In a similar vein, Shamsie’s Burnt Shadows opens with a short prologue in which a man sits in a cell in Guantanamo Bay, wondering: ‘How did it come to this?’ (Shamsie 1). It then jumps back to the bombing of Nagasaki by US forces in 1945, and goes on to trace a connection between the two scenes, via a series of momentous events including the Partition of India, the Soviet invasion of Afghanistan, the 9/11 attacks, and the beginning of the war on terror. It joins these historical dots not in the manner of a paranoid conspiracy theorist, but in such a way that – like in the other two novels – generates a strong sense of historicity; that is, what Hayden White describes as a heightened subjective ‘awareness of the historical process itself’ (White 97).

Instead of dialectically opposing the neoliberal ‘globe’, Shamsie helps to infuse its language with a sense, if not an understanding, of the other; a sentiment that is strongly reflected in a melancholy, epiphanic moment that its itinerant Japanese protagonist, Hiroko Tanaka, experiences when looking at the photo of a missing person in New York shortly after the 9/11 attacks:

Hiroko thought of the train station at Nagasaki …The walls plastered with signs asking for news of missing people. … In moments such as these it seemed entirely wrong to feel oneself living in a different history to the people of this city. (Shamsie 274)

It is in this emphasis not just on a reconfiguration of historical narratives, but on the process of translation between them, that Burnt Shadows moves beyond the kind of ‘explanation’/‘figuration’ dichotomy that underpins Spivak’s notion of ‘planetarity’.

At moments such as these, when the figurative quality of translation is brought to the fore and ‘thwarted’, all three novels overtly resist the sense of ‘post-Historical’, Fukuyamaite hegemony that Spivak describes as the ‘globe’. However, they aim to do this in a way that those who speak the ‘language’ of globalisation (whether literally or figuratively) can understand, even if this simply means understanding the very impossibility of understanding itself. The novels’ attempt to ‘uproot’ or translate themselves from the localised specificities of regional history lends them a sense of ‘planetarity’ that is both explanatory and figurative. They are not anti-globalist texts, but by consciously ‘thwarting’ their own explanatory trajectories, they might be described, more broadly, as anti-Historicist ones.


CITATION: Daniel O'Gorman, " 'Planetarity' and Pakistani Post-9/11 Fiction," Alluvium, Vol. 1, No. 7 (2012): n. pag. Web. 9 December 2012, http://dx.doi.org/10.7766/alluvium.v1.7.02.


Daniel O'Gorman is completing a PhD in post-9/11 fiction and critical theory in the Department of English at Royal Holloway, University of London and has taught English Literature, Creative Writing, and Visual and Material Culture at Buckinghamshire New University.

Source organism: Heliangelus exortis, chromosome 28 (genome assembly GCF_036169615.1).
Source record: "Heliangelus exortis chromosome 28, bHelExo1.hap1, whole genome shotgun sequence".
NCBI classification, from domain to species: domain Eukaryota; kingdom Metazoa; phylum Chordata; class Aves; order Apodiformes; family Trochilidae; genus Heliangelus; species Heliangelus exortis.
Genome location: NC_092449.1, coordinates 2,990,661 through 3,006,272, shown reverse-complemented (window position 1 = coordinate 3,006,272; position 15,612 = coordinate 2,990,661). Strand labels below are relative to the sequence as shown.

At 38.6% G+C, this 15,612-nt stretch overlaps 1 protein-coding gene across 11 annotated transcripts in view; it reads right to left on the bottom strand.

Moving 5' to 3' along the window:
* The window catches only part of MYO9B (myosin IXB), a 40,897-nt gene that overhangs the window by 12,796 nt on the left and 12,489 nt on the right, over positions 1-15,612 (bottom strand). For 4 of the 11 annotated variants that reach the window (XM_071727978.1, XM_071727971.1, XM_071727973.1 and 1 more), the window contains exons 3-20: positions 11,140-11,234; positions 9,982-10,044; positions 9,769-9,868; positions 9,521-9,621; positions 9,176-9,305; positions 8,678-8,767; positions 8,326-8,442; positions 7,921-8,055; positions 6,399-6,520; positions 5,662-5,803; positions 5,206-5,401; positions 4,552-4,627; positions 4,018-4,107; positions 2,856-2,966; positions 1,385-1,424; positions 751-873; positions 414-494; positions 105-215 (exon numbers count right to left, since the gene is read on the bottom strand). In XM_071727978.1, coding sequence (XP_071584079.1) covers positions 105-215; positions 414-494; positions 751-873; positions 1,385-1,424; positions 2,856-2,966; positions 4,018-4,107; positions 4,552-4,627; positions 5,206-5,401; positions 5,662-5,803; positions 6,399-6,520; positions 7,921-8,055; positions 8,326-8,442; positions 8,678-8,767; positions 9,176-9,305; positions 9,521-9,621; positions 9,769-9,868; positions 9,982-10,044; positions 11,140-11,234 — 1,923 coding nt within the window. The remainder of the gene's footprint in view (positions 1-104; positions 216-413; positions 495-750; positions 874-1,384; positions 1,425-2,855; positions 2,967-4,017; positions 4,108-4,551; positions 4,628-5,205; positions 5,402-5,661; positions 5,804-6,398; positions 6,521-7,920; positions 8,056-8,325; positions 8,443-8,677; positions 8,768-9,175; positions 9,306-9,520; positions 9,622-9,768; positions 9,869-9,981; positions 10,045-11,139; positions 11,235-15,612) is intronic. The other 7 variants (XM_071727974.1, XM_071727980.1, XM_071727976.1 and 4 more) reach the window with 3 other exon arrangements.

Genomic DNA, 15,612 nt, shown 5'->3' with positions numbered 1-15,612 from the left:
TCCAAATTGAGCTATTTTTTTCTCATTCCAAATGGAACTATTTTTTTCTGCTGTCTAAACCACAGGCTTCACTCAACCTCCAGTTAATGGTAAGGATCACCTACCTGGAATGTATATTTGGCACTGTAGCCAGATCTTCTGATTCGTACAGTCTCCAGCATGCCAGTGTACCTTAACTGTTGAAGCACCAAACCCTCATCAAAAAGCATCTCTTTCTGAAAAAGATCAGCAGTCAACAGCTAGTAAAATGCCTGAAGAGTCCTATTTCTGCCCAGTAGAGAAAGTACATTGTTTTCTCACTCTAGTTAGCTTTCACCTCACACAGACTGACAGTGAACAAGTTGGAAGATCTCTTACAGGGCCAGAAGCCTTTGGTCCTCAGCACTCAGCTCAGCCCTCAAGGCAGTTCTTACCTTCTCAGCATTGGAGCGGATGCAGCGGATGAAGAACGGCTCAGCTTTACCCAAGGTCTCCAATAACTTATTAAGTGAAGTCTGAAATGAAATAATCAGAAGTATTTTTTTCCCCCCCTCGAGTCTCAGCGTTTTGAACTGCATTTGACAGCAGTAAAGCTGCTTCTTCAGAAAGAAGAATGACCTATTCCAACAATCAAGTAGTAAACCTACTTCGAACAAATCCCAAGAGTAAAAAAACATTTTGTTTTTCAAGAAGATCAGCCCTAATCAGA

[1] Other texts within this subgenre (and which, in various ways, evoke a similar feeling of ambivalence) include Home Boy by H.M. Naqvi (2009), The Geometry of God by Uzma Aslam Khan (2009), and, more obliquely, A Case of Exploding Mangoes by Mohammed Hanif (2008), as well as a number of stories in the Granta collection.

[2] For a comprehensive account of shifting relations between Pakistan and Afghanistan, see Ahmed Rashid, Descent into Chaos: Pakistan, Afghanistan and the Threat to Global Security (London: Penguin, 2009), especially Part Three: ‘The Failure of Nation Building’, pp. 171-261.


Works cited:

Aschroft, Bill, Gareth Griffiths and Helen Tiffin. The Empire Writes Back: Theory and Practice in Post-colonial Literatures, 2nd Edition (Oxford: Routledge, 2008).

Aslam, Nadeem. The Wasted Vigil (London: Faber, 2008).

Hamid, Mohsin. The Reluctant Fundamentalist (London: Penguin, 2008).

Morey, Peter. ‘“The rules of the game have been changed”: Mohsin Hamid’s The Reluctant Fundamentalist and post-9/11 fiction’, in Journal of Postcolonial Writing, 47:2 (2011), pp. 135-146 http://dx.doi.org/10.1080/17449855.2011.557184.

Rashid, Ahmed. Descent into Chaos: Pakistan, Afghanistan and the Threat to Global Security (London: Penguin, 2009).

Shamsie, Kamila. Burnt Shadows (London: Bloomsbury, 2009).

Spivak, Gayatri Chakravorty. Death of a Discipline (New York: Columbia University Press, 2003).

Spivak, Gayatri Chakravorty. ‘Terror: A Speech After 9/11’, in boundary 2, 31:2 (2004), pp. 81-111, http://dx.doi.org/10.1215/01903659-31-2-81.

Spivak, Gayatri Chakravorty. ‘Translating into English’, in Sandra Bermann and Michael Wood (eds), Nation, Language, and the Ethics of Translation (Oxford: Princeton University Press, 2005).

Spivak, Gayatri Chakravorty. In Other Worlds (Oxford: Routledge, 2006).

White, Hayden. Metahistory: The Historical Imagination in Nineteenth-Century Europe (Baltimore: The Johns Hopkins University Press, 1975).